figures grasping at fragments. Writing in 1918, Ford tried to reassemble the ‘fragments’ that were coming into his mind, ‘as in a cubist
picture’, in narrative.24 His most famous narrator struggles to give an
‘all-round impression’ as he tortuously and retrospectively constructs
multiple examples of the ‘minutest fragment’ of the truth.25 Woolf,
too, in Orlando, tries to work with the ‘thousand odd, disconnected
fragments’ thrown up by
much to the chagrin of designers, architects and design reformers, who
despaired of its ‘bad design’. The ideas of the Modern Movement in architecture and design were promulgated by design reform organisations such
as the Design and Industries Association (DIA) and an influx of European
émigré architects and designers in Britain. However, Lancaster’s cartoons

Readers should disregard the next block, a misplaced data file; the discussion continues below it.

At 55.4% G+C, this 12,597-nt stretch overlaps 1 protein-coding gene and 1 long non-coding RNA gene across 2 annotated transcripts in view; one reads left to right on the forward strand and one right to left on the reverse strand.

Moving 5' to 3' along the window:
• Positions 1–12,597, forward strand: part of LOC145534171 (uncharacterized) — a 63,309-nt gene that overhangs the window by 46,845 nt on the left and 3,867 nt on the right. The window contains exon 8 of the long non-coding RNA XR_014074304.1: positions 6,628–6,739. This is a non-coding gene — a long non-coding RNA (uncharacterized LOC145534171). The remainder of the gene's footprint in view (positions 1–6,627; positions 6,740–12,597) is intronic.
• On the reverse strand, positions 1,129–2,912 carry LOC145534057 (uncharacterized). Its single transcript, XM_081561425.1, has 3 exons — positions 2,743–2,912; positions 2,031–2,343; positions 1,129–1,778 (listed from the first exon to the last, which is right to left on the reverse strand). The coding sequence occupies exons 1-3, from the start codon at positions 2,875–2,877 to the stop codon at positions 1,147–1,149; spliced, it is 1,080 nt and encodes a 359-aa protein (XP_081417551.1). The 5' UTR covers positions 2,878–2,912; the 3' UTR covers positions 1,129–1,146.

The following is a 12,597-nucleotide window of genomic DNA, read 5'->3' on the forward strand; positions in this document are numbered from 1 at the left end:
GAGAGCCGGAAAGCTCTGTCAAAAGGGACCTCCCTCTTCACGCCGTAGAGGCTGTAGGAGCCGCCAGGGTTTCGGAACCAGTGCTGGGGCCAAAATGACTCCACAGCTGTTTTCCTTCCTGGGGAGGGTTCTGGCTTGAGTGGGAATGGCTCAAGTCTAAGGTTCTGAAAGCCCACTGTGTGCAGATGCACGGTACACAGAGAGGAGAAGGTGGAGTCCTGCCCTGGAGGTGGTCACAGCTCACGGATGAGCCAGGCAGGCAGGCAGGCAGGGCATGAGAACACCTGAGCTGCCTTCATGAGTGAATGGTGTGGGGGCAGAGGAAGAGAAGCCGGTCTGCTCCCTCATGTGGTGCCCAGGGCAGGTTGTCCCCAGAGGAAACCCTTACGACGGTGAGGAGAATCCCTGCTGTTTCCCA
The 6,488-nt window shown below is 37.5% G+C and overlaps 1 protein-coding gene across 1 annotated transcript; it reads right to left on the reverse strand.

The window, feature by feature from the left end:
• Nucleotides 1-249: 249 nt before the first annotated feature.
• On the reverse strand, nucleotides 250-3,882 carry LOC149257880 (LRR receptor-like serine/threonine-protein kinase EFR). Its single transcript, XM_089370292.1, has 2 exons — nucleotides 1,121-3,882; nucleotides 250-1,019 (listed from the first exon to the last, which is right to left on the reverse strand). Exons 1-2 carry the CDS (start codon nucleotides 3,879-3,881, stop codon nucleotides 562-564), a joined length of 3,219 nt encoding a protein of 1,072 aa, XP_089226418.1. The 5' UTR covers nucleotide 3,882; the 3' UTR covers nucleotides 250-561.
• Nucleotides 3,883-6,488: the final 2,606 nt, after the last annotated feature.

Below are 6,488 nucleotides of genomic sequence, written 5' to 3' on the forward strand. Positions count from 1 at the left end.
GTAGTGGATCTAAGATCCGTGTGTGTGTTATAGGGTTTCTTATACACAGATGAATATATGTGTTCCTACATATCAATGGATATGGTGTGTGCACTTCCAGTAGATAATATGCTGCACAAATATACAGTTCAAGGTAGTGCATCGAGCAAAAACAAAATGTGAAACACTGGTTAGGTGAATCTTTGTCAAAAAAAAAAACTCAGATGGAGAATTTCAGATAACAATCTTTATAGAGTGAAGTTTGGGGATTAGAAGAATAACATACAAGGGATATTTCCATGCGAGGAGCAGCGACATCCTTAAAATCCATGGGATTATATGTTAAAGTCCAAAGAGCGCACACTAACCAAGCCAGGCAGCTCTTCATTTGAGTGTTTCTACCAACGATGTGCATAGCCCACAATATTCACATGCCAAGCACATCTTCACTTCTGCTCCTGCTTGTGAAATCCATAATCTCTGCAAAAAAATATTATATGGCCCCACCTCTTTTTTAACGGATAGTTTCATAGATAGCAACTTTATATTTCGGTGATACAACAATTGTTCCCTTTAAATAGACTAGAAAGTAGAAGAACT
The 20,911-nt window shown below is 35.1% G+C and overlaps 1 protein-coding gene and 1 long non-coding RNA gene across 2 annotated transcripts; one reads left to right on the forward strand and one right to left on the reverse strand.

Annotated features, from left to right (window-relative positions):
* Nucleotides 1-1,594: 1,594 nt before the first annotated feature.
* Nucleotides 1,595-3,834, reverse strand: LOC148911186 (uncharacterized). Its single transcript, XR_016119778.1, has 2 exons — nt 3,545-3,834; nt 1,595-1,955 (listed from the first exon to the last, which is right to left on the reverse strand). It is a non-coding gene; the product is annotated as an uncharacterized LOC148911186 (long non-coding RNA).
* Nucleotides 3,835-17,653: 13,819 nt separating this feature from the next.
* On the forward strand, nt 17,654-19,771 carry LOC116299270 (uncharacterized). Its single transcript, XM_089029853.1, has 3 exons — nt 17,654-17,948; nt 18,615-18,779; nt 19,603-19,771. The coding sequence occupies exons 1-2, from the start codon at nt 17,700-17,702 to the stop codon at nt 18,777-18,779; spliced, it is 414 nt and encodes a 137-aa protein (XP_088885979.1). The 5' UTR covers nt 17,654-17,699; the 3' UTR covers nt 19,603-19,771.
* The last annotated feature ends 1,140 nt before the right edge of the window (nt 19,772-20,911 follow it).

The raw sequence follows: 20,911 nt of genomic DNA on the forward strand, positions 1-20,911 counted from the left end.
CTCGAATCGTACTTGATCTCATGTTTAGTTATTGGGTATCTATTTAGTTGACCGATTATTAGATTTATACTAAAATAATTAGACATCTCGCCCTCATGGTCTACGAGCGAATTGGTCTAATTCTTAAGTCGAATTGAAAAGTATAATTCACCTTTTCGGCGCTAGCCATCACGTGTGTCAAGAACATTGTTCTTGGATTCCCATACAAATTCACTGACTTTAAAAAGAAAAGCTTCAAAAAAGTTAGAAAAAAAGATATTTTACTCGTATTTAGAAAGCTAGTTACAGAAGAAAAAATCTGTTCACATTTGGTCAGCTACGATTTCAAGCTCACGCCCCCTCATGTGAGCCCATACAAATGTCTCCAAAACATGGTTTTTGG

suggested that the influence and appeal of Modernism was limited due to
what he and other critics perceived as the conservatism of the builders
who catered to suburbia and those who lived there.
Ralph Hotere and ‘New Commonwealth Internationalism’
institutional discourse as well as an aesthetic imperative (the
politicisation of late modernism). This institutionalisation was
first manifested in the independent gallery sector, through
establishments like the New Vision Group, formed by South African
artist Denis Bowen and dedicated to promoting abstract artists from
Commonwealth countries alongside European tachism
with realism, four with intuitionist modernism.
European Film Theory and Cinema was, therefore, a book about
intuitionist modernist realism, rather than a conventional
‘introduction’ to film theory.
In addition to this intuitionist modernist and realist
orientation, European Film Theory and Cinema also attempted a twofold
stratagem of recuperation and elision. The effort at recuperation was